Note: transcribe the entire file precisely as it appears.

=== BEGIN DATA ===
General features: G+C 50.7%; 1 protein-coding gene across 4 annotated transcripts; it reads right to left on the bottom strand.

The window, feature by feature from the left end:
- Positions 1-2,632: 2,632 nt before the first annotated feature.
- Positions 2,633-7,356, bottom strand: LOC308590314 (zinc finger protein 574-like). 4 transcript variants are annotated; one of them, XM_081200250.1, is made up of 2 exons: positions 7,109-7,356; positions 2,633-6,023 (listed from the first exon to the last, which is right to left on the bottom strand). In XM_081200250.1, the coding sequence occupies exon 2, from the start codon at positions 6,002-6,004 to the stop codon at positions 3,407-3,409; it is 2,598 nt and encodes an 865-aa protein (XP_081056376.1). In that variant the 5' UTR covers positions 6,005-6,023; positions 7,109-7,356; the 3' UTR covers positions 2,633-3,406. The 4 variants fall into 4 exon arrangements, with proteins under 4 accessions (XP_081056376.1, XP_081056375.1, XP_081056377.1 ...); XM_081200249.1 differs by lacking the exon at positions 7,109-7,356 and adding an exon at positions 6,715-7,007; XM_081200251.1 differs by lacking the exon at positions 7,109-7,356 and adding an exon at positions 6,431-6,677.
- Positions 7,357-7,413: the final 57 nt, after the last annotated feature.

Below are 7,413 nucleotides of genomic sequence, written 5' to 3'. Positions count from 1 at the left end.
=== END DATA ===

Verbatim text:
General features: G+C 50.7%; 1 protein-coding gene across 4 annotated transcripts; it reads right to left on the bottom strand.

The window, feature by feature from the left end:
- Positions 1-2,632: 2,632 nt before the first annotated feature.
- Positions 2,633-7,356, bottom strand: LOC308590314 (zinc finger protein 574-like). 4 transcript variants are annotated; one of them, XM_081200250.1, is made up of 2 exons: positions 7,109-7,356; positions 2,633-6,023 (listed from the first exon to the last, which is right to left on the bottom strand). In XM_081200250.1, the coding sequence occupies exon 2, from the start codon at positions 6,002-6,004 to the stop codon at positions 3,407-3,409; it is 2,598 nt and encodes an 865-aa protein (XP_081056376.1). In that variant the 5' UTR covers positions 6,005-6,023; positions 7,109-7,356; the 3' UTR covers positions 2,633-3,406. The 4 variants fall into 4 exon arrangements, with proteins under 4 accessions (XP_081056376.1, XP_081056375.1, XP_081056377.1 ...); XM_081200249.1 differs by lacking the exon at positions 7,109-7,356 and adding an exon at positions 6,715-7,007; XM_081200251.1 differs by lacking the exon at positions 7,109-7,356 and adding an exon at positions 6,431-6,677.
- Positions 7,357-7,413: the final 57 nt, after the last annotated feature.

Below are 7,413 nucleotides of genomic sequence, written 5' to 3'. Positions count from 1 at the left end.